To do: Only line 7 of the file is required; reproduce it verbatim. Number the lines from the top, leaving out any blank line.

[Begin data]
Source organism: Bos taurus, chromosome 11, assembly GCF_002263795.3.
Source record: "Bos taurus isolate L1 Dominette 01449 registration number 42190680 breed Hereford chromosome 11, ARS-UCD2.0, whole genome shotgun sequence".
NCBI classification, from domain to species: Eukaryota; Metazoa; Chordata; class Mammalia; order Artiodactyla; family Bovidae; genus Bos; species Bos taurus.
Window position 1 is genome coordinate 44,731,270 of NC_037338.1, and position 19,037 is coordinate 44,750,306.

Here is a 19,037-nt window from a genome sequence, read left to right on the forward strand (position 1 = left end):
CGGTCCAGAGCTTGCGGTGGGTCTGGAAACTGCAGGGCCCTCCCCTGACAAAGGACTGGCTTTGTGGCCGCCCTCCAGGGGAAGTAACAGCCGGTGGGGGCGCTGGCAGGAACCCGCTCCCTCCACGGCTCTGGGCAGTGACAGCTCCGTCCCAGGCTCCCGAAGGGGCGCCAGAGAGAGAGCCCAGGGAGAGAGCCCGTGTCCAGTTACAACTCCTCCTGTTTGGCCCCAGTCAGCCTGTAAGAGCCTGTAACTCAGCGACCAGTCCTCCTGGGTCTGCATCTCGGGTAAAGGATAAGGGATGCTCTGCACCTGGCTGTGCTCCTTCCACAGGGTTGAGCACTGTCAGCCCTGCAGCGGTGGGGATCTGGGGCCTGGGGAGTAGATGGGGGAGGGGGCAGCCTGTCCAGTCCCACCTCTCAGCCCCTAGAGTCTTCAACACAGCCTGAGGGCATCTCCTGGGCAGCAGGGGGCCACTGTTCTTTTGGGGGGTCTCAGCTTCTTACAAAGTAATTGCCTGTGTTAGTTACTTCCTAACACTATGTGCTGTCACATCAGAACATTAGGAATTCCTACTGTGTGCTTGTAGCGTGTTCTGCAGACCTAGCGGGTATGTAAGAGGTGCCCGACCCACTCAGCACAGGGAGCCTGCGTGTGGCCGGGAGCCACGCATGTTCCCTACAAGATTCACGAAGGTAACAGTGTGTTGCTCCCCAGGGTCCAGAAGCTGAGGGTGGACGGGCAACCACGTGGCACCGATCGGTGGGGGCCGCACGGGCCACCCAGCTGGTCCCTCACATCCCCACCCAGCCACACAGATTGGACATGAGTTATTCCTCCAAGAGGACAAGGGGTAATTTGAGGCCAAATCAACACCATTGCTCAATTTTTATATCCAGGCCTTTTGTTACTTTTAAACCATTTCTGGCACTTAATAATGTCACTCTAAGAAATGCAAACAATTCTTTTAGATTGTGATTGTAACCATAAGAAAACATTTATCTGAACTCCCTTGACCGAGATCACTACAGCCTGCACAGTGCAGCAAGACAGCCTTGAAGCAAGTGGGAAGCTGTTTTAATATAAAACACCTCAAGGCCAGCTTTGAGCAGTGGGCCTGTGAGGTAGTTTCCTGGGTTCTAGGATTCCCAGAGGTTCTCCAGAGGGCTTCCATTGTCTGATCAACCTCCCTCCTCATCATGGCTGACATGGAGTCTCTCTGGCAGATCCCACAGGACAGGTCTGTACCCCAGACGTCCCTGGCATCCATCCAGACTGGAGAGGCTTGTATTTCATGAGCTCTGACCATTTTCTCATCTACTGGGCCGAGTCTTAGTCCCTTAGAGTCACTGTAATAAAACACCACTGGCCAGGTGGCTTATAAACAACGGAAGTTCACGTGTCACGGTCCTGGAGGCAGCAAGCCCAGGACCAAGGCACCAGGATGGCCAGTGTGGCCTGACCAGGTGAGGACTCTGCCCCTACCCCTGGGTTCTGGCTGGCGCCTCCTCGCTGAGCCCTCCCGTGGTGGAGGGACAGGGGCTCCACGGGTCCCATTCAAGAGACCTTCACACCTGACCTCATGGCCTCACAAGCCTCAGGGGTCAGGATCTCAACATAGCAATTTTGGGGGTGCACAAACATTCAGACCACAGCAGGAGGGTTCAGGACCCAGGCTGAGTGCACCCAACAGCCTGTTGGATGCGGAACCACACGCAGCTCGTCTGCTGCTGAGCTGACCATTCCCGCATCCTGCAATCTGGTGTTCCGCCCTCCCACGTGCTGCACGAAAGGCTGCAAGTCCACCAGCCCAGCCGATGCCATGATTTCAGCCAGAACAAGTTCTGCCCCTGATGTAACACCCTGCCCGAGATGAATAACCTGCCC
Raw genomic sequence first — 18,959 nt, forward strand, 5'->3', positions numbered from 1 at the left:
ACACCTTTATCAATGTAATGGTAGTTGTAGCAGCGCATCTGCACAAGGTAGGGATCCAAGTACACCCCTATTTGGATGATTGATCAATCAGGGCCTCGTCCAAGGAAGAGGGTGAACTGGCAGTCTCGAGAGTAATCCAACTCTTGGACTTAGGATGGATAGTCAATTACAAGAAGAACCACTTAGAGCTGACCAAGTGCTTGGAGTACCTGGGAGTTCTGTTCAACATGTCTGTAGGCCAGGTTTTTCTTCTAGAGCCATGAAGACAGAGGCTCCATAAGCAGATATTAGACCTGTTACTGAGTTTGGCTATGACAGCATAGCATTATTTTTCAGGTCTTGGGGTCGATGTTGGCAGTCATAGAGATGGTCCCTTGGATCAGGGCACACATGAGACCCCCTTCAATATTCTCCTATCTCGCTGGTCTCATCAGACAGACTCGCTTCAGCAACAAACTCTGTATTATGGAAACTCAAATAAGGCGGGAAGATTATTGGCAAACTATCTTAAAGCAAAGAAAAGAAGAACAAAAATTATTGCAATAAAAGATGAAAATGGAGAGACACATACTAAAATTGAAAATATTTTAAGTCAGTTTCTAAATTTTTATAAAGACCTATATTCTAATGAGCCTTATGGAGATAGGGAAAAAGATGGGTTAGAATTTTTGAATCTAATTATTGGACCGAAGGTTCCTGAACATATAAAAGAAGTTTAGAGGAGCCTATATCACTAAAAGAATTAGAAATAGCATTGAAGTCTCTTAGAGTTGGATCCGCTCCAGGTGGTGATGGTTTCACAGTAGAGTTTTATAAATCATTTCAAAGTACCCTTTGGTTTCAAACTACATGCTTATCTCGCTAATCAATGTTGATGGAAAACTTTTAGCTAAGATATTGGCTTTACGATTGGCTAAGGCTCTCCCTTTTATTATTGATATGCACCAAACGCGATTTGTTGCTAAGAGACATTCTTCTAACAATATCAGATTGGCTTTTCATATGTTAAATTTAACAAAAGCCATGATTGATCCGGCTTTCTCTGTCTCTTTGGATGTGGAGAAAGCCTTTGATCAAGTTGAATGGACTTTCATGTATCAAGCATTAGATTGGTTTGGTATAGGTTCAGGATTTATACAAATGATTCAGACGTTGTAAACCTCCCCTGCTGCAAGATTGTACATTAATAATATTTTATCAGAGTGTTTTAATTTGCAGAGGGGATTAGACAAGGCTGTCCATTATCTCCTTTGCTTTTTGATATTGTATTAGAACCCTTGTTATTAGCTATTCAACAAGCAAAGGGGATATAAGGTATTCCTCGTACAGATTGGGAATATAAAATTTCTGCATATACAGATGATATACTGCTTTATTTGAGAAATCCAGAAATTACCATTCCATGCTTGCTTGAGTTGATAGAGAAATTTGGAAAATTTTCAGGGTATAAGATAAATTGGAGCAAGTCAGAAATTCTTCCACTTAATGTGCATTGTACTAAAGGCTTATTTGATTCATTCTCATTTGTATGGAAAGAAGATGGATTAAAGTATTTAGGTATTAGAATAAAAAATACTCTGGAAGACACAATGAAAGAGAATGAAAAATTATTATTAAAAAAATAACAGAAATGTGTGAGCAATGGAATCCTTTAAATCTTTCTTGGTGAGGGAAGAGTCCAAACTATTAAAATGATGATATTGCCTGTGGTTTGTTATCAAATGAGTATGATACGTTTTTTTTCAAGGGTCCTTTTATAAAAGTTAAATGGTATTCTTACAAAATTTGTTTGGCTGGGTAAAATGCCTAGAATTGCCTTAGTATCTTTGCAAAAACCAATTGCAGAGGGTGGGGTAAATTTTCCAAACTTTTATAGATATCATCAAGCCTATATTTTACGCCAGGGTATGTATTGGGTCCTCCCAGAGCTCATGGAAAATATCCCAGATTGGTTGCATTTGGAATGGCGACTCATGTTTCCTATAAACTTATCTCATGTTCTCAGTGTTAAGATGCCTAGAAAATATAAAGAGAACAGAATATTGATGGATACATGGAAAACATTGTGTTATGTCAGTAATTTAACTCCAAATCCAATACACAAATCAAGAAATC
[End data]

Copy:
Raw genomic sequence first — 18,959 nt, forward strand, 5'->3', positions numbered from 1 at the left: